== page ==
APRIL 2018 HR MAGAZINE 65
pool of potential points of contact to
include other managers and leaders.
Consider ofering anonymous
reporting services from an independent third party, similar to the
hotlines public companies provide
If you use an external vehicle,
think about who the complaints
should be routed to internally. It’s
a good idea to have reports sent to
multiple employees, since the grievances could get buried if there is just
a single point of contact.
3. DETAIL WHAT CONSTITUTES
Flesh out what you mean by unac-
ceptable harassment in the work-
place. There are three key points you
should make here:
and social events. Indeed, make
clear that the same rules apply to
events entirely unrelated to the
workplace, such as an employee
pursuing a romantic relationship
with a co-worker by calling him
or her at home.
ā ā The behavior at issue need not
be exhibited by an employee.
Workers can raise concerns about
harassing behavior from custom-
ers, vendors and suppliers.
ā ā Harassment via social media,
e-mail and text messages are all
within the scope of prohibited
conduct. Yes, even a post on an
employee’s private Facebook page
can be cause for corrective action
if it is about co-workers, business
partners or customers, or if those
parties can see it.
4. PROVIDE ROBUST PROTECTION AGAINST RETALIATION
The main reason employees typically
refrain from reporting harassment
is fear of retaliation. The complaint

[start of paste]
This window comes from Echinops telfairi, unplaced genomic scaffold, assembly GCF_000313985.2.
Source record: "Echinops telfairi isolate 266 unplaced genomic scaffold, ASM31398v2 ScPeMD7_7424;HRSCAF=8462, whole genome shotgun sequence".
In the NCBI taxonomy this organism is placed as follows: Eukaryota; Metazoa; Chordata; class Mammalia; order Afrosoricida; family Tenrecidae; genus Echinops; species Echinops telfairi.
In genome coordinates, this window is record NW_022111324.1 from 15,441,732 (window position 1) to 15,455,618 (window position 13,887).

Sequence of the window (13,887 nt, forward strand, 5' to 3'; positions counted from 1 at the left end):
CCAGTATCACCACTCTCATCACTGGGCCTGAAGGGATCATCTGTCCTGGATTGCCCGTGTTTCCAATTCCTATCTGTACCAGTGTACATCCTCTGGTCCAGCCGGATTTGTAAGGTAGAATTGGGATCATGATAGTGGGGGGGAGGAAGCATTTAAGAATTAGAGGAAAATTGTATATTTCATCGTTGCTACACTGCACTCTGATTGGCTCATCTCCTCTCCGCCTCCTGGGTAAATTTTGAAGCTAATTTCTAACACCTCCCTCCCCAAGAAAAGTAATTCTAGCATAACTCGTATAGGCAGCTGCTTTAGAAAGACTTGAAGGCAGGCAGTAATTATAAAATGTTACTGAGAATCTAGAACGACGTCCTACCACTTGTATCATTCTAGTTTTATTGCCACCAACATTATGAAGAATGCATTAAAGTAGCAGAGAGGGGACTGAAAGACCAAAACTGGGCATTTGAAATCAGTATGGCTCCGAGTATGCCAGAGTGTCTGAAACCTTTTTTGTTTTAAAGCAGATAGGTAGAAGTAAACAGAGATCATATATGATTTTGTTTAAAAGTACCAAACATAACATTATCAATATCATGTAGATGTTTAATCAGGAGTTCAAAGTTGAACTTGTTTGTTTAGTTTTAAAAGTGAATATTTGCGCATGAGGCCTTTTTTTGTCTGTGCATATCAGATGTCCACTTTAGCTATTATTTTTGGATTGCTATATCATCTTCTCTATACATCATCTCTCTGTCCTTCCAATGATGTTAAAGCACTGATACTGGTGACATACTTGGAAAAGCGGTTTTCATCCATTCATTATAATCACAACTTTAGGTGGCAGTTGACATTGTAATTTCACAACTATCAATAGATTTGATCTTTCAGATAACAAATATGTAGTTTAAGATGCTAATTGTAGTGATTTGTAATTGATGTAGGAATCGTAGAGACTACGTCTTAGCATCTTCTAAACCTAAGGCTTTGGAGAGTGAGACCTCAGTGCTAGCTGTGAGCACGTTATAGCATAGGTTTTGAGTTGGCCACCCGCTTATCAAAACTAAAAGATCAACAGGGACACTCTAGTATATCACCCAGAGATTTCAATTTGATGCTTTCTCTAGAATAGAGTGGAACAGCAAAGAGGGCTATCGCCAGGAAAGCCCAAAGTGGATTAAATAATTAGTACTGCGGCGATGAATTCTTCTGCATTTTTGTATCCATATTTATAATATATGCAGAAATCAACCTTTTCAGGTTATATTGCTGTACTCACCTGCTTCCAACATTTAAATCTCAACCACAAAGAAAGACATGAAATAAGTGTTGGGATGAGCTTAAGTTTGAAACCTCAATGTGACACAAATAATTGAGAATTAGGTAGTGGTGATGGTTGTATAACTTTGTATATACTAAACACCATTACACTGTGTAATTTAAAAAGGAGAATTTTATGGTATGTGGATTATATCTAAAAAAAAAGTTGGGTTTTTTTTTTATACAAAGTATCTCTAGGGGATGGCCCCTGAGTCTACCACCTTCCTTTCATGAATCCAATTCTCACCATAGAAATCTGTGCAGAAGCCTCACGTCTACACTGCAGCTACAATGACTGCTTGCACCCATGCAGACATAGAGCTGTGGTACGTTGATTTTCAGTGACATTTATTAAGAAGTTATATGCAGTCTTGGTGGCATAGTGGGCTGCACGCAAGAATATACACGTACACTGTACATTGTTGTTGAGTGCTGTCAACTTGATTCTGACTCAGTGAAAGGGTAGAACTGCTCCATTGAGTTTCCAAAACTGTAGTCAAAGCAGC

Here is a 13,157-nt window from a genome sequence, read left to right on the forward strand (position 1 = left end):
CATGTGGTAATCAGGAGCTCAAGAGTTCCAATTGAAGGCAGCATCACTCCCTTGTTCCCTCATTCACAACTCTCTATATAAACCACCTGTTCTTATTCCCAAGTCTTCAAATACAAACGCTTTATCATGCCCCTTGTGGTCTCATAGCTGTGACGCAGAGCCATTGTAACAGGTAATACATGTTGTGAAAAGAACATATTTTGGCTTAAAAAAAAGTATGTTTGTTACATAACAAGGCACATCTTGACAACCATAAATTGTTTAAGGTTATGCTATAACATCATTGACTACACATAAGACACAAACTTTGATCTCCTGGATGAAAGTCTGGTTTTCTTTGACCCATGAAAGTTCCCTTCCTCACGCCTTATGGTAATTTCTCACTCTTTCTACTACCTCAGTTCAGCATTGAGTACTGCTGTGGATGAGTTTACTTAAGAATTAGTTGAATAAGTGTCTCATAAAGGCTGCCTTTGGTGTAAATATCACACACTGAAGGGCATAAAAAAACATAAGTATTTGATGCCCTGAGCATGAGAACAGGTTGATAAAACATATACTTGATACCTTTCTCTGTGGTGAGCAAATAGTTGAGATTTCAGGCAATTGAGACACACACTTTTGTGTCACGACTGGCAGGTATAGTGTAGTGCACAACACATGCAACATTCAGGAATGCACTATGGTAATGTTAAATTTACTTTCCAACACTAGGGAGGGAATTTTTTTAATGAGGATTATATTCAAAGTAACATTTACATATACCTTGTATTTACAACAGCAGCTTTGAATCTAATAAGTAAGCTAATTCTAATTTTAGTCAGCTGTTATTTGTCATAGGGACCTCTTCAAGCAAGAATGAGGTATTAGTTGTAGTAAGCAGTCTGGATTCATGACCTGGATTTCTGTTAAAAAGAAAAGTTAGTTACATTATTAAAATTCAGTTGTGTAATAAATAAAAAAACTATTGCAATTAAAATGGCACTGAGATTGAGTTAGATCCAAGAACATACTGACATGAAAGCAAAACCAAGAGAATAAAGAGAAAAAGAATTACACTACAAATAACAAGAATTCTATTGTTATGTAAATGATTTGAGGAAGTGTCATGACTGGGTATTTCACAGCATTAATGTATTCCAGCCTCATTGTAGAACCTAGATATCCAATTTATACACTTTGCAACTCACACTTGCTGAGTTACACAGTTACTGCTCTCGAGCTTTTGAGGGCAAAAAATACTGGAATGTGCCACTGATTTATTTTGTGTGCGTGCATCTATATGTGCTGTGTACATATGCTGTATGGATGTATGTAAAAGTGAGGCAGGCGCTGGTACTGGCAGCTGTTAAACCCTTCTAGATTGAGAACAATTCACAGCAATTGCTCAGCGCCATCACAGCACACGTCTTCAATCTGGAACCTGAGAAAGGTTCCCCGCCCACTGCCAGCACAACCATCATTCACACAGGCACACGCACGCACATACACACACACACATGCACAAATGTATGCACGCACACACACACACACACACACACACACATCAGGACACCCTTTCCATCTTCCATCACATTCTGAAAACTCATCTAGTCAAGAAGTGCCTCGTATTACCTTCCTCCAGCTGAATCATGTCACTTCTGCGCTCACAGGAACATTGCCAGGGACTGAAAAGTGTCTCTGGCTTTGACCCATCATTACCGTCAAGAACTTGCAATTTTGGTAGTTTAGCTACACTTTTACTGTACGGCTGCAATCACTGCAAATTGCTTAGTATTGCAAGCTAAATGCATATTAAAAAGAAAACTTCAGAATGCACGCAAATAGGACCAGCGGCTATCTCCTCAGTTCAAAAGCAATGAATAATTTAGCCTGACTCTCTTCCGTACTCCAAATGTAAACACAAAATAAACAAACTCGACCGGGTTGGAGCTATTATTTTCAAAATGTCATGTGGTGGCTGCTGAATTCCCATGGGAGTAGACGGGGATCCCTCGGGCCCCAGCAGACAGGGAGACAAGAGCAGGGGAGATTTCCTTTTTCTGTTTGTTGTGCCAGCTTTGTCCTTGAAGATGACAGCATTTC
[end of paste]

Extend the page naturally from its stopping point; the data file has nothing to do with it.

procedure should set the foundation
for a culture that does not tolerate
reprisal of any kind.
Here are three pieces of advice for
how to achieve that:
investigation and those associated
with the complainant, such as a
ā ā Do more than simply prohibit
such as a discharge.
You should also bar any
material changes to
the terms and condi-
tions of employment
made in response to a
include a change in assignments,
ostracism by other employees and
bad-mouthing an employee in the
ā ā Make sure you spell out, in train-
ing and in investigations, that
even if a complaint lacks legal
merit, it is not OK to engage in
retaliation. The courts are fooded
with cases where employees’ ha-
rassment complaints were initially
dismissed but the judges later
ruled that the ensuing retaliation
claims had sufcient merit to
proceed to trial.
5. TAKE STRONG CORREC TIVE
Communicate that prompt and
proportionate corrective action will
be taken if your company concludes
that an employee or any afliated
client or customer has engaged in
inappropriate conduct, whether or
not the behavior meets the legal
defnition of harassment. For this
statement to have teeth, the corrective action must include discipline
up to and including termination of
employment or another relationship.
The reference to “another relationship” is important because the
wrongdoer may not be the company’s employee.
Some employers go further and
state that the complainant will be
told the nature of any corrective
action taken against the harasser.
Think twice before committing this
to policy, though. Certainly, there
will be instances when you will
want to disclose this information,
but you might not want to lock
yourself in to doing so. Circumstances vary. But your tolerance to
harassment should not.
Jonathan A. Segal is a
partner at Duane Morris in
Philadelphia and New York
City, and a SHRM columnist.
Follow him on Twitter
SILENCE IS NOT GOLDEN
If you have a strong anti-harassment policy and complaint procedure, you
will get more complaints—and that’s a good thing. You don’t want employees suffering in silence. While employees have the right to file external
complaints, most company leaders would prefer to have the opportunity to
investigate and resolve issues internally.
So don’t celebrate a complaint-free year. That could mean that your
anti-harassment policy and complaint procedure are not trusted and thus